The Federal Reserve Board (Fed) just took an unusual step in response to coronavirus fears: It announced it would cut interest rates by 50 basis points (0.5%). This is the largest rate cut since the 2008 financial crisis. Notably, the Fed changed the policy two weeks ahead of its regularly scheduled Fed meeting, implying that policymakers felt an urgent response was necessary.

Rate cuts of this magnitude are fairly rare, and the Fed typically reserves measures like these for significant economic weakness.

Our Assessment

The U.S. economy still looks solid, but the impact of the coronavirus is unclear, and this move is a response to that uncertainty. Fed Chair Jerome Powell pointed to concerns regarding coronavirus’s impact on demand and business conditions from the travel industry and globally exposed companies in a press conference on Tuesday. Companies have already started to reduce earnings guidance for 2020, and economists have cut gross domestic product (GDP) growth expectations. Most economic data is backward-looking, so few datasets are current enough to take the recent coronavirus spread into account here in the U.S., and the extent of the outbreak’s impact has yet to be seen.

It was a surprising move, but the decision showed policymakers are monitoring the situation closely and are ready to act if the economy does show signs of weakening. In our view, it’s better for the Fed to be proactive than reactive.

There is a price to pay for today’s cut, though. The Fed has less ammunition to fight a recession if the economy does weaken significantly. Historically, policymakers have had to administer a 5% rate cut to combat slowing economic growth and recessionary conditions.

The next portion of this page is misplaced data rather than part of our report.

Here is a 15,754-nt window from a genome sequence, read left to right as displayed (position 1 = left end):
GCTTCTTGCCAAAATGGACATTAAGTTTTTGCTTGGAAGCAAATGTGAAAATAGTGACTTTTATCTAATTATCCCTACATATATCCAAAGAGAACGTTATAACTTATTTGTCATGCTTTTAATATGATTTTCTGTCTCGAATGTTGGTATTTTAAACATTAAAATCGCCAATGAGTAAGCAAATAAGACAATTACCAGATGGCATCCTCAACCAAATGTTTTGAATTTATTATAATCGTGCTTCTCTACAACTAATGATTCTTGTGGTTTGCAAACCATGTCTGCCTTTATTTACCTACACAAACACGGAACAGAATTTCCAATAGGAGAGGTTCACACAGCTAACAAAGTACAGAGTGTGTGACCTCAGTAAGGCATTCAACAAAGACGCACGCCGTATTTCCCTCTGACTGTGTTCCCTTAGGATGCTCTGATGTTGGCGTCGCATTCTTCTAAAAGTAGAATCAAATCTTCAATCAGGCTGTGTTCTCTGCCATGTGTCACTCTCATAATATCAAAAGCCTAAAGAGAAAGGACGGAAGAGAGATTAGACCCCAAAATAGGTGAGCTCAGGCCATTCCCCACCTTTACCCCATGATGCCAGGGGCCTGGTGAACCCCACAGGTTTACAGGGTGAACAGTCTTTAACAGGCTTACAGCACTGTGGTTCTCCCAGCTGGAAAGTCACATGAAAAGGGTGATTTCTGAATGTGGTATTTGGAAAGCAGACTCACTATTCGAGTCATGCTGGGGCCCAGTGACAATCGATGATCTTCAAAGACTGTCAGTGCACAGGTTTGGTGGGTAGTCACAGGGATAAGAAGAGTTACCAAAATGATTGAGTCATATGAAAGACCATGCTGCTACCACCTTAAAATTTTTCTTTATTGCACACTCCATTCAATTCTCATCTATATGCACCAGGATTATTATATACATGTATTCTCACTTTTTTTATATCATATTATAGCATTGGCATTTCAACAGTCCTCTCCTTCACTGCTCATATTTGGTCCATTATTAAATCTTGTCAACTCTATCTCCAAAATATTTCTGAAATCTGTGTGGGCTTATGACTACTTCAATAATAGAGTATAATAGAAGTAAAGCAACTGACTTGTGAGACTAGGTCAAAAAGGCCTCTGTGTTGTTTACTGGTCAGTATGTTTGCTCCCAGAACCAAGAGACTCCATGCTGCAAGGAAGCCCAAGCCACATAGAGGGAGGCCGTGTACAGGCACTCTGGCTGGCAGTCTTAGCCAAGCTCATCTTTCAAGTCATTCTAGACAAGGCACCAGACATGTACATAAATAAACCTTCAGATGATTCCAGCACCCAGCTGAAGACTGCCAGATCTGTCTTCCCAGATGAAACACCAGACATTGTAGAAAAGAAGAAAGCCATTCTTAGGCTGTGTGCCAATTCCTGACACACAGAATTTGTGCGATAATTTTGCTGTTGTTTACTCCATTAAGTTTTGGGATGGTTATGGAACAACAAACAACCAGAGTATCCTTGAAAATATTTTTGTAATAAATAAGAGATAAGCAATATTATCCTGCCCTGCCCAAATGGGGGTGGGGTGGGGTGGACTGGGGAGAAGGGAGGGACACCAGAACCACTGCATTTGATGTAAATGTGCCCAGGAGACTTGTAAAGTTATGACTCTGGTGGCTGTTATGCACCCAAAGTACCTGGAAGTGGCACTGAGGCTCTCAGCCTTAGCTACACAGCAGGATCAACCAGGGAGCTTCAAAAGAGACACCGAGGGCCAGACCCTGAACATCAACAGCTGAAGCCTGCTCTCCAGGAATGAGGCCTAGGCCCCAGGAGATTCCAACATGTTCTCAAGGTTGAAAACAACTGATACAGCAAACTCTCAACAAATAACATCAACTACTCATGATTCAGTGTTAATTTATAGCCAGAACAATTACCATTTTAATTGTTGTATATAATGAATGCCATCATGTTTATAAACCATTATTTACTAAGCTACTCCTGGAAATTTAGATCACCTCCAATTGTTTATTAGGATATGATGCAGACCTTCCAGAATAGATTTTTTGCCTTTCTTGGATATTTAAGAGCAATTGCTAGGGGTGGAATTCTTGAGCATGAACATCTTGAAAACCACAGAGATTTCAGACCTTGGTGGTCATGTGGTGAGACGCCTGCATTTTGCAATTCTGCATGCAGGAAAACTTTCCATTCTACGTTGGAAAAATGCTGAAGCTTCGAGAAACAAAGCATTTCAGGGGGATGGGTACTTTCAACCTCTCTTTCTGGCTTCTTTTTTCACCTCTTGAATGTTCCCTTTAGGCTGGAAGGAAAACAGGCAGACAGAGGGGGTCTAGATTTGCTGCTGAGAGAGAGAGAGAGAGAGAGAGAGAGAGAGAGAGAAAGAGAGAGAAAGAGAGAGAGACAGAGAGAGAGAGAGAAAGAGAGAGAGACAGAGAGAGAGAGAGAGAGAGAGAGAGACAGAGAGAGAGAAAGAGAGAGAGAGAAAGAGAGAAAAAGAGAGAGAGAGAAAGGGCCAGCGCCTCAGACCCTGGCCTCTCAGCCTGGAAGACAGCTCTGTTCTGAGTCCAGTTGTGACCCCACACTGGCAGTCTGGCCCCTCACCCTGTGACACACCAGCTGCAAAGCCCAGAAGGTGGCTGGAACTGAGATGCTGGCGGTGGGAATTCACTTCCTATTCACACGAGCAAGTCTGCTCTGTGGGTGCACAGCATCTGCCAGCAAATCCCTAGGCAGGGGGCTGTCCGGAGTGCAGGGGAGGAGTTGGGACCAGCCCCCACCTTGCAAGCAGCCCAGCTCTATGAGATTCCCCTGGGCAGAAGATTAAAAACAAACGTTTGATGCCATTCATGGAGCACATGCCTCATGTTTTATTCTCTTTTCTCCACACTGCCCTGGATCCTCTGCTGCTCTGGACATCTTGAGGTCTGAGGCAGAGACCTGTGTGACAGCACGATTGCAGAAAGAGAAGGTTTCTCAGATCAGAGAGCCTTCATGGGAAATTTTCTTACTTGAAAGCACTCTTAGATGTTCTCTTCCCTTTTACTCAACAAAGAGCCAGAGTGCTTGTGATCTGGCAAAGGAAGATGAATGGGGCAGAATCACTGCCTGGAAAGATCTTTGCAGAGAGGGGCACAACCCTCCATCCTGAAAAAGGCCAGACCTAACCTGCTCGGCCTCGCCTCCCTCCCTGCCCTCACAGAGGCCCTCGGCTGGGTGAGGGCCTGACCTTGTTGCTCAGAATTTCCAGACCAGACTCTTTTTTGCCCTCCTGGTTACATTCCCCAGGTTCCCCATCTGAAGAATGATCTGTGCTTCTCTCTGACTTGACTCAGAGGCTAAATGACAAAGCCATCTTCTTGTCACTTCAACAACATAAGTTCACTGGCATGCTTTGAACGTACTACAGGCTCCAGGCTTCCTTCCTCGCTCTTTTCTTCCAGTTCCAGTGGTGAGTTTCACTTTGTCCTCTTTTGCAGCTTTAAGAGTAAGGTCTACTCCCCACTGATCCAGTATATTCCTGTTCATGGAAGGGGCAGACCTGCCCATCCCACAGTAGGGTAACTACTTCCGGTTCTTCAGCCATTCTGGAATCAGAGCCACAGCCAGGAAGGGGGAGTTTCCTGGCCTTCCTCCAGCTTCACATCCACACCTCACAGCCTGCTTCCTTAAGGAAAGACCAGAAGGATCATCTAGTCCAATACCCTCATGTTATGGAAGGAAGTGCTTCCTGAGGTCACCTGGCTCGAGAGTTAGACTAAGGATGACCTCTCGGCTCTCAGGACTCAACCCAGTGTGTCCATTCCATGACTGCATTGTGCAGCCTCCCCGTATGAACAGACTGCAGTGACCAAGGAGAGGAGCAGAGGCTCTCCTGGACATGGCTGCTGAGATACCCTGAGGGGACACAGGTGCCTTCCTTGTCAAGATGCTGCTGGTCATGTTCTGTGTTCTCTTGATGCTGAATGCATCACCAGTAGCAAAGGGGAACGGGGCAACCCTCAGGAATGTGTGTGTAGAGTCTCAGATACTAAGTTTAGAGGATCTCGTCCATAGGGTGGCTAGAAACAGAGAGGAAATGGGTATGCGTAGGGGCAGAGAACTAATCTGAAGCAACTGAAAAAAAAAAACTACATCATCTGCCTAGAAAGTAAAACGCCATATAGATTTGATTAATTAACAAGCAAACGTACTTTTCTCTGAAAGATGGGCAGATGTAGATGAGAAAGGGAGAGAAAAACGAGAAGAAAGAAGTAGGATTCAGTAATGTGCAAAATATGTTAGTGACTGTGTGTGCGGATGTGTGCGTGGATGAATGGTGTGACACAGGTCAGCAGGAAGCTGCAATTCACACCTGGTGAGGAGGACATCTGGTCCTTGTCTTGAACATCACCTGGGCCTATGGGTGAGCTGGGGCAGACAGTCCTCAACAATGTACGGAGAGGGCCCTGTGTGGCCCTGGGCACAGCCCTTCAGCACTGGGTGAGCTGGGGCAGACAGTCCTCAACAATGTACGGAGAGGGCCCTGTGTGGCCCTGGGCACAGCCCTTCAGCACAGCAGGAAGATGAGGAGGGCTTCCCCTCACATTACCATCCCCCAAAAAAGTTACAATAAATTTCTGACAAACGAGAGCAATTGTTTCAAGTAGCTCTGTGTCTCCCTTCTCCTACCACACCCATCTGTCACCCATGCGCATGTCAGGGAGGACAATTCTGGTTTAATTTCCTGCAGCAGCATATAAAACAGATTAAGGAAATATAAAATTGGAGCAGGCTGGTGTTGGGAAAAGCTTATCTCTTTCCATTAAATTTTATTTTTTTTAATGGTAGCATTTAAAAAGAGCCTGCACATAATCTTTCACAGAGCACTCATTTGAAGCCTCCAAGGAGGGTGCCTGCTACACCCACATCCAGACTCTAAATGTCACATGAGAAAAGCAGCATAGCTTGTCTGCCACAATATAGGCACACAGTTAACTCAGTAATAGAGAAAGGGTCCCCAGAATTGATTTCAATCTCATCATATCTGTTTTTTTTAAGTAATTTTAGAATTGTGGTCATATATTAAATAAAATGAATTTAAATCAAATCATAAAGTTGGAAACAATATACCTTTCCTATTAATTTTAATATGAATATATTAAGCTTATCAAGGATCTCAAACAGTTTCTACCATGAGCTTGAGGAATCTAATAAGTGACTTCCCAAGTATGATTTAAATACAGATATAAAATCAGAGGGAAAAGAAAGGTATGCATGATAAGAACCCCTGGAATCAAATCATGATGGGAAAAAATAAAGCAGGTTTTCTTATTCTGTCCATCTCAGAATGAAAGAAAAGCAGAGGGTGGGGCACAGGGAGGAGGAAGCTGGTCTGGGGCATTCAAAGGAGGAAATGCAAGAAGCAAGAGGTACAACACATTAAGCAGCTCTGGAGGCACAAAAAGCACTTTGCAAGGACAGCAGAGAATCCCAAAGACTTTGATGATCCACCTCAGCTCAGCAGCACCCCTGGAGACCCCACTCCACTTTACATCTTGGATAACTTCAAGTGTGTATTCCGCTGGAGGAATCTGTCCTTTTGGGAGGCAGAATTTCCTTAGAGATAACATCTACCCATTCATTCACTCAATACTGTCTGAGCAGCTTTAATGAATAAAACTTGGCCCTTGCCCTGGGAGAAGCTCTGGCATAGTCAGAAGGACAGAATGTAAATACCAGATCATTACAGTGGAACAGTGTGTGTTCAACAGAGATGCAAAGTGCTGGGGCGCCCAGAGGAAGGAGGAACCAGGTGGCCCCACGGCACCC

What about stocks?

In the near-term, lower rates could help boost risk assets, and buoy consumer and business confidence going forward. Historically, stocks have reacted well to deep rate cuts. Since 1970, the S&P 500 Index has risen 2.8% in the three months after at least a 50-basis point rate cut, and 10.5% in the 12 months following.

What should you do?

Times like these remind us why it is prudent to check-in regularly on your investing plan to ensure you remain on track. We believe the impact of coronavirus on the economy and earnings will be transitory in nature, with the second quarter likely being hit the hardest. Stock market volatility could persist, given the level of uncertainty surrounding the outbreak’s impact on corporations and the economy. If that type of environment is unsettling for you, you may want to revisit your plan, because becoming more neutral on your equity exposure may be a better position for you. However, if you have a longer time horizon to reach your financial goals, you may want to use the volatility to your advantage by considering opening a managed portfolio or buying some of the securities on your watch list that have become more attractively priced.

The opinions expressed here are not meant to be used as investing advice. For more information, visit our website.

  Speech bubble icon next to text "Expert Take"

Headshot of Lindsey BellLindsey Bell is Ally’s Chief Investment Strategist, responsible for shaping the company’s point of view on investing and the global markets. She is also President of Ally Invest Advisors, responsible for its robo advisory offerings. Lindsey has a broad background in finance, with experience on the buy-side and sell-side, in research and in investment banking and has held roles at JPMorgan, Deutsche Bank, Jefferies, and CFRA Research.

Lindsey holds a passion for teaching individuals how to become successful long-term investors. She frequently shares her knowledge as a guest on national news outlets such as CNBC, CNN, Fox Business News, and Bloomberg News. She also serves on the board of Better Investing, a non-profit organization focused on investment education.